The ontological gap between entities and interaction

Another theme which feels important to me in Pickering’s superb The Cybernetic Brain is the ontological gap between entities and interaction. If we imagine the world as composed of discrete entities with defined characteristics, it invites an approach to knowledge in which we merely place them into a taxonomy in a manner which leaves them in principle knowable in full.

If I understand the cybernetic impulse correctly, it rests on the aforementioned ontological gap. Even if we learn stuff through this approach, it tells us little about the interaction of these entities and obscures much that is important about the world in which this interaction occurs. What matters is how these discrete elements enter into interaction with each other, in a manner which is inherently unpredictable and cannot be discerned through the decompositional and representational approach to knowledge previously described. This is why we should start with the performance i.e. the reality of their interaction.

It’s possible I’m translating this too much into the conceptual idiom of morphogenetic theory and perhaps missing something of cybernetics in the process. But I’m finding it a stimulating activity nonetheless, something which I think the cyberneticians would have approved of.

6 thoughts on “The ontological gap between entities and interaction”

  1. The cybernetic view does challenge the discrete object or entity – it doesn’t reject these ideas entirely, it treats the entity as ‘outputs’ of a dynamic system. What cybernetics opens up is the possibility of exploring the behaviour of dynamics systems and the interaction between different systems, rather than just looking at the possible relationships between outputs. I guess post-structuralism was of a similar mind, but was a critique rather than an alternative philosophical project.

  2. a dynamic system is defined by its capacity to equilibrate or achieve equilibrium. That involves interaction with other systems. But an entity is the characterisation of the outputs of a system in any moment or over a period of time when it is in equilibrium. The life phases of a butterfly or the phases of matter (gas, solid, liquid). What we sense of the butterfly is its output (of itself as a dynamic system) and that’s what make it a thing, an entity.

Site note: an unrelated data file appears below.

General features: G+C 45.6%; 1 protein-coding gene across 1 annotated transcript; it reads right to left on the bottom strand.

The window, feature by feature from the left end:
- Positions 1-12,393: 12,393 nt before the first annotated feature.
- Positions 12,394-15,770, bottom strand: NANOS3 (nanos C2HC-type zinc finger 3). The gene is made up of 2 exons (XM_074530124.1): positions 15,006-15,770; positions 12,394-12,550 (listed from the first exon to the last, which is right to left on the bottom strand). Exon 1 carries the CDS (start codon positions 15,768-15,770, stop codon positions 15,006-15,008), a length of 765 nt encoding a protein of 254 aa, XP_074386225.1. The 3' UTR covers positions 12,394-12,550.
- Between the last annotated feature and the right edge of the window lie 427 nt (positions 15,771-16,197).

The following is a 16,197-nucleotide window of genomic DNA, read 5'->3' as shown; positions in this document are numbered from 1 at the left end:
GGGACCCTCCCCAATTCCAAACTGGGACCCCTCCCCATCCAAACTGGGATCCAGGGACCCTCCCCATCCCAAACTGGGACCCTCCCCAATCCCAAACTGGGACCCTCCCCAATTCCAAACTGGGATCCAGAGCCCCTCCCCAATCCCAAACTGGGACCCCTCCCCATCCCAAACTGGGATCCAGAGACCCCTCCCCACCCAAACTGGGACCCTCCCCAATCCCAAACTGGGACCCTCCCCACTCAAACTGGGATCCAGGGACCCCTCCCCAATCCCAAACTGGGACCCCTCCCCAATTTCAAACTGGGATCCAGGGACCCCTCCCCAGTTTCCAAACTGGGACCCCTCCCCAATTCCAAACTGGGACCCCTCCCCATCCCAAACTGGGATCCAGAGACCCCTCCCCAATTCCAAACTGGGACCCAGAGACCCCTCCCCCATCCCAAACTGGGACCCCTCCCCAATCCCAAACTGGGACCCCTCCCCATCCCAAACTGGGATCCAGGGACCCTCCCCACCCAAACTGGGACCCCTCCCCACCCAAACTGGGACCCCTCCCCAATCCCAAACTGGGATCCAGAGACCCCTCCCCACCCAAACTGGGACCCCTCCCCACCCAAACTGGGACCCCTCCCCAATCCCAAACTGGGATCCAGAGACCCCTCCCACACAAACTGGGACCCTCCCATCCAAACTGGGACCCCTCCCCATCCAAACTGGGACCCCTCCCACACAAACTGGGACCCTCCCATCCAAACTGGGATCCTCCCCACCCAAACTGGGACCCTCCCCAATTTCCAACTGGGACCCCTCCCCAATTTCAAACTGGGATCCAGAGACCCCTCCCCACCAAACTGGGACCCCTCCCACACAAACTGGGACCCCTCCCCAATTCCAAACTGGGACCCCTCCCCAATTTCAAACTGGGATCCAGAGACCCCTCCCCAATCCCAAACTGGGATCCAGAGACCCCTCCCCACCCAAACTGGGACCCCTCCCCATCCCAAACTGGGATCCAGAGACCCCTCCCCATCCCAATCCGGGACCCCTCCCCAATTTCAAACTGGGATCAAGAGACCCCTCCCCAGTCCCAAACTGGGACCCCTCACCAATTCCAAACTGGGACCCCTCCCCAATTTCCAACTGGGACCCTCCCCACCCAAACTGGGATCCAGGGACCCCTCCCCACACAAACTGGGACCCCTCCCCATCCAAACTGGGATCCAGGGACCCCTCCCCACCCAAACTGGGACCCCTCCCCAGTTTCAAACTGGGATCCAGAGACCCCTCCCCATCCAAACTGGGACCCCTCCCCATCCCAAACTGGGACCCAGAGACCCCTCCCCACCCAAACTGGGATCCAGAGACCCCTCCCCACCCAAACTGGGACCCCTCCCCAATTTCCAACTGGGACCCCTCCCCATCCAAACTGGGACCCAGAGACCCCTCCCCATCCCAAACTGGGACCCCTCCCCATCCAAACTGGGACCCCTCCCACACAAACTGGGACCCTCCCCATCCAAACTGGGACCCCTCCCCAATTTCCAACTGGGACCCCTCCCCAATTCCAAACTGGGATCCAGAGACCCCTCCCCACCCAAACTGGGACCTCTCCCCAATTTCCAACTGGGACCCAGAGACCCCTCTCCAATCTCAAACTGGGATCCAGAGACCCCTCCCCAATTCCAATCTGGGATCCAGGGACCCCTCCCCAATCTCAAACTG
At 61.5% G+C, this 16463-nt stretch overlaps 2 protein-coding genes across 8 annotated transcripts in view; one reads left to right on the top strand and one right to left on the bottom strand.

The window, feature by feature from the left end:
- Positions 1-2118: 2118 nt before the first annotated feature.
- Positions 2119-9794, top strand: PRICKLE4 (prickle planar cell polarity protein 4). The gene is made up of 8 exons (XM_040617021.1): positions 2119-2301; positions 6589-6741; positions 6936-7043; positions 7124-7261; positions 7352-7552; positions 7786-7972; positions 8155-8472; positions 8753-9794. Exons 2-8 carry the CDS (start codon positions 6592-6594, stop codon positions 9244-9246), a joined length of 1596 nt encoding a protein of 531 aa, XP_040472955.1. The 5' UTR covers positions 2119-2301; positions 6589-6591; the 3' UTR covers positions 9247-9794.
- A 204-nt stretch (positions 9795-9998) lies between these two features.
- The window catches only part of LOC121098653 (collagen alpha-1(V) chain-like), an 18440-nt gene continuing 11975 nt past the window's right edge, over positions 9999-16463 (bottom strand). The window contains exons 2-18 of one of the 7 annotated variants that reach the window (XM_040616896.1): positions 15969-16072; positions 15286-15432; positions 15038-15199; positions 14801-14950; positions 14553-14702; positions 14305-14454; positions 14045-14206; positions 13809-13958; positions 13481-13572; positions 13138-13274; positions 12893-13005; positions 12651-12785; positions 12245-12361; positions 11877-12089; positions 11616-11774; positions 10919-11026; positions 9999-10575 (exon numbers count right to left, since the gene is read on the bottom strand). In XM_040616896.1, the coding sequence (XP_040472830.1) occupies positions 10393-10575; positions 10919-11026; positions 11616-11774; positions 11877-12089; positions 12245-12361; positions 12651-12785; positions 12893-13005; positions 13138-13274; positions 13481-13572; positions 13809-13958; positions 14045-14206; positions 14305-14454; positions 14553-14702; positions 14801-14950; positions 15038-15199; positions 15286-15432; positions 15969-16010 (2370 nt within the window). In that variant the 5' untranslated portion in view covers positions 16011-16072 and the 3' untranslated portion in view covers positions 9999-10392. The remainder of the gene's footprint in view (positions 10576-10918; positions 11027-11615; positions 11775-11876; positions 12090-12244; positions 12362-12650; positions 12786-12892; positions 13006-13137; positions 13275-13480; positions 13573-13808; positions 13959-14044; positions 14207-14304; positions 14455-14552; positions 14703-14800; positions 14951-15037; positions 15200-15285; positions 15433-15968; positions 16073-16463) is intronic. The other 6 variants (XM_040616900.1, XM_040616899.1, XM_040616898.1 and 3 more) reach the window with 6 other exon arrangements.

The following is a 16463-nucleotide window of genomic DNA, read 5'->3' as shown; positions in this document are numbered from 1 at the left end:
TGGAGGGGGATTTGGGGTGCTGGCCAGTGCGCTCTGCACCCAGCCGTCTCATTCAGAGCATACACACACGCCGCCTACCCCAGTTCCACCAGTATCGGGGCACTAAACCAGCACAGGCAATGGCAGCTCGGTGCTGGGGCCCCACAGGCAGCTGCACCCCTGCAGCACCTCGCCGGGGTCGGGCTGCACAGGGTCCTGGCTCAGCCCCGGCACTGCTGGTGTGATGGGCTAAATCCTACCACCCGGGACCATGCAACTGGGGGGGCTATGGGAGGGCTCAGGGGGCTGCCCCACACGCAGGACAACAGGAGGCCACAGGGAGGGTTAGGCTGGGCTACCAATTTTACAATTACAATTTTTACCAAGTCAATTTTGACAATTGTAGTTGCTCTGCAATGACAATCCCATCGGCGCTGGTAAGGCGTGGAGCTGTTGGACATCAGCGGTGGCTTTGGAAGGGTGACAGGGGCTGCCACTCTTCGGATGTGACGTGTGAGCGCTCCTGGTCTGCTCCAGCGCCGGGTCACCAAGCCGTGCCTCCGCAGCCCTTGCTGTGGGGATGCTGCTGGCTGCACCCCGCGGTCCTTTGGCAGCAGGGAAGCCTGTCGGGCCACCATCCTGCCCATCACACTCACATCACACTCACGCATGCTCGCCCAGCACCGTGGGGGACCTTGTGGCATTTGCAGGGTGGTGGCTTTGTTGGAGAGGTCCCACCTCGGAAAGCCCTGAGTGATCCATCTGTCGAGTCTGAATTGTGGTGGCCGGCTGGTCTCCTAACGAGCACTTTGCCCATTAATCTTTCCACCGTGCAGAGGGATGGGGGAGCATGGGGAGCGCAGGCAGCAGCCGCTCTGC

3. I think you’re onto something here that has been explored in different ways. For example Von Foerster’s second-order cybernetics, the notion of applying cybernetics to itself.

    In my opinion, though, this “go meta” approach complicates the structural model without actually helping the “ontological gap” problem. Instead it reifies the construct of the “observer” as separate from the “model”, reproducing the gap and leaving agency and interaction as metaphysically mysterious as ever.

    The crux of the problem lies not in modeling, but in metaphysics, or should I say, the metaphysics of modeling. Cybernetics is essentially a theory of modeling the world descriptively, but in a way that the modeled parameters are dynamic, but not the model itself. Modeling is construed via a paradigm of description (vs observation) that has the “gap” baked into it from the beginning. Adding another observer level that can alter the model does not change the quality of descriptivism to which the model approach is committed.